For the next installment in my display survey series, I will focus on advanced display technologies coming down the pipeline and how materials engineering solutions will enable tomorrow’s TVs and mobile devices to be flexible, bendable and foldable.
I touched on this topic at the recent SID Display Week Business Conference in San Jose, California, where I participated on a panel and shared how new technology inflections in size, resolution, picture quality and form factor are creating profitable opportunities for display makers. Simple analysis shows that rapid adoption of these new technology inflections can command as much as 3x the price for a display or end-market device. However, they are ripe with technical challenges that require advances in manufacturing processes and materials from suppliers like Applied Materials. Our unique process and equipment innovations can help panel makers overcome technical barriers and successfully capture the value of these inflections. Furthermore, implementing emerging technologies like flexible displays brings so many manufacturing changes that increased collaboration is a must between equipment and materials suppliers, as well as panel and device makers. This collaboration is extremely important to ensure new display technologies are implemented as rapidly as possible and at a yield (cost) that can drive mass consumer adoption.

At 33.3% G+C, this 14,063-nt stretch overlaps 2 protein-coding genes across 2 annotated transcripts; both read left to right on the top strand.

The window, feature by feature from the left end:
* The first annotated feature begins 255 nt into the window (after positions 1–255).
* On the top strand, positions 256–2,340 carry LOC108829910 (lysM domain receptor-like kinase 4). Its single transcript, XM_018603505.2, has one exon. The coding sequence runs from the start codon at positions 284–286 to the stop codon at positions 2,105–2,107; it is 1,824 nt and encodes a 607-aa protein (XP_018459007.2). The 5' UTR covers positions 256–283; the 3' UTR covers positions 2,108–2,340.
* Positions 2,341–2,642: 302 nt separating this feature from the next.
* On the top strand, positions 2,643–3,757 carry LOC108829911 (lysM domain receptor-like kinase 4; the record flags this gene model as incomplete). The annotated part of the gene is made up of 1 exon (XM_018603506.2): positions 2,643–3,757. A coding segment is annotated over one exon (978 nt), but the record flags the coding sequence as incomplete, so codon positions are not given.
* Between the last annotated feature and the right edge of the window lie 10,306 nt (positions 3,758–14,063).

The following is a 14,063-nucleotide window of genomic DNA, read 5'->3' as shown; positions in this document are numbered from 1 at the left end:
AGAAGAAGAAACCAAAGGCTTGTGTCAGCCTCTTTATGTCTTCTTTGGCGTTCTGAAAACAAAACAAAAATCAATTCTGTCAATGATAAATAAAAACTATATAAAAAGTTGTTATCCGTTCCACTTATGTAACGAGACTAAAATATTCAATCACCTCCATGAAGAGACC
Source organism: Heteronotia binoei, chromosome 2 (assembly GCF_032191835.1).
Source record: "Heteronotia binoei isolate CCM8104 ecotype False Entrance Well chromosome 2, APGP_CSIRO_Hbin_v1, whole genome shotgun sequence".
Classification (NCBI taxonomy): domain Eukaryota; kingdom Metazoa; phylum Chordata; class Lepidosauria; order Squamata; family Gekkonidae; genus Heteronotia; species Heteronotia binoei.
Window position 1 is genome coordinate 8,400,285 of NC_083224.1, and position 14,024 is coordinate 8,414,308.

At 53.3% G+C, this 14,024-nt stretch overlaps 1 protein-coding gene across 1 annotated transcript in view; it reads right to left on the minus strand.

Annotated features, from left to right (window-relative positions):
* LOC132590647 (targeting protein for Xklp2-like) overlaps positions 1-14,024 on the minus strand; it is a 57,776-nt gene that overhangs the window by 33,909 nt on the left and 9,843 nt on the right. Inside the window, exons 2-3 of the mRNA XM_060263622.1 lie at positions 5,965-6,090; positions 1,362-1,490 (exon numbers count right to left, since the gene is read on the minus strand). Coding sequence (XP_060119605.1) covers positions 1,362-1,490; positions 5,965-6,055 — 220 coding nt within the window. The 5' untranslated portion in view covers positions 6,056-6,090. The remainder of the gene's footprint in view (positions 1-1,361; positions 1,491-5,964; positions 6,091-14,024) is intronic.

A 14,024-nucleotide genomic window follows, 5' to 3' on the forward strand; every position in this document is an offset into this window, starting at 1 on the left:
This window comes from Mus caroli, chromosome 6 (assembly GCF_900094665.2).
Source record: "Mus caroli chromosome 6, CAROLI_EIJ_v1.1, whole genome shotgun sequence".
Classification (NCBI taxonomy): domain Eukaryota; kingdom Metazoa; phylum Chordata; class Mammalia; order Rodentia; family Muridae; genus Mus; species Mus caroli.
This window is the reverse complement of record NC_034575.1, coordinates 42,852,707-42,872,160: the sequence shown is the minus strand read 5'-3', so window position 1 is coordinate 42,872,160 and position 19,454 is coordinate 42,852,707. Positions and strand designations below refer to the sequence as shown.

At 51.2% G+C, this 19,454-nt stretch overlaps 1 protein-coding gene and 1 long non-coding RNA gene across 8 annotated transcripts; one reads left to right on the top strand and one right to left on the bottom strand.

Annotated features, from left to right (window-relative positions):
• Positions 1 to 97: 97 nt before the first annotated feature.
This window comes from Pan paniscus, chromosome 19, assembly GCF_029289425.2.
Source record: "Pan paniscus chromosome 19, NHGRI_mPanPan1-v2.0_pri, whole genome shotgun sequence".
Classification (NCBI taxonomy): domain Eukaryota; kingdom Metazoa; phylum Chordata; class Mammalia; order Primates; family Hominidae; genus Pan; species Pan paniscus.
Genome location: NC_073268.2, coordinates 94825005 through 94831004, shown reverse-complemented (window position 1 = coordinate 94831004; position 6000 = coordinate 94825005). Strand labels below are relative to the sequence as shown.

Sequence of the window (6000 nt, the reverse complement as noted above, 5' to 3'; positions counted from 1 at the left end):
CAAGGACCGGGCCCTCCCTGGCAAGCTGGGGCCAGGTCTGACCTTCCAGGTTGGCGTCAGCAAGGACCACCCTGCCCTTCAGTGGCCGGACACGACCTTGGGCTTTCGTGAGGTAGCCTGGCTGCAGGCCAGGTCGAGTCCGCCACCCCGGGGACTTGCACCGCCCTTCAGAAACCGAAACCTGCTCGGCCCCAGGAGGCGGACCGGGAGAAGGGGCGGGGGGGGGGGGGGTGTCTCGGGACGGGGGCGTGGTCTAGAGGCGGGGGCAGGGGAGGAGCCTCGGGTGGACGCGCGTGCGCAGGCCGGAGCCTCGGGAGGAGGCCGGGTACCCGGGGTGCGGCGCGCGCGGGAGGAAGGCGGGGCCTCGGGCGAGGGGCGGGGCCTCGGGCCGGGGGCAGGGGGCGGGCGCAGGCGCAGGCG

Samsung’s new Galaxy Edge smartphone, with its beautiful curved edges, has the industry already buzzing about what cool, new display features we can expect next. The time is drawing near: fully flexible displays are coming and prototypes were already on full display at the SID conference and CES earlier this year. And according to our survey, there is an appetite worldwide for foldable or bendable displays.
While consumers love their large smartphone displays, lugging such a big device around is less than ideal. Over half of survey respondents (60% in the U.S., 83% in China and 82% in India) agreed strongly with the statement, “It would be cool to fold my mobile device’s screen in half and put it in my pocket.” Foldability also enables easy portability of larger displays and potentially will foster increased use of mobile devices for streaming video content on the go. Our survey indicates consumers in the U.S. (78%) and India (75%) are already watching a lot of video on their mobile devices. Would those numbers increase if you could fold a 12- or 14-inch screen down to the size of your average smartphone?
The industry’s technology roadmap has already outlined a viable path to flexible displays. Applied Materials’ Display Business Group is enabling that path and working closely with manufacturers to scale and support volume production of emerging flexible substrate technologies. We are the leader in thin-film encapsulation equipment for depositing the flexible films that protect flexible OLED displays. We also have roll-to-roll equipment that can help enable the large, fully flexible devices of the future. By applying our materials engineering expertise to the task, we are helping customers make flexible displays a reality.
It’s only a matter of time before we’ll be rolling up our devices like newspapers and wall-papering rooms with flexible displays, and I can’t wait to see it happen.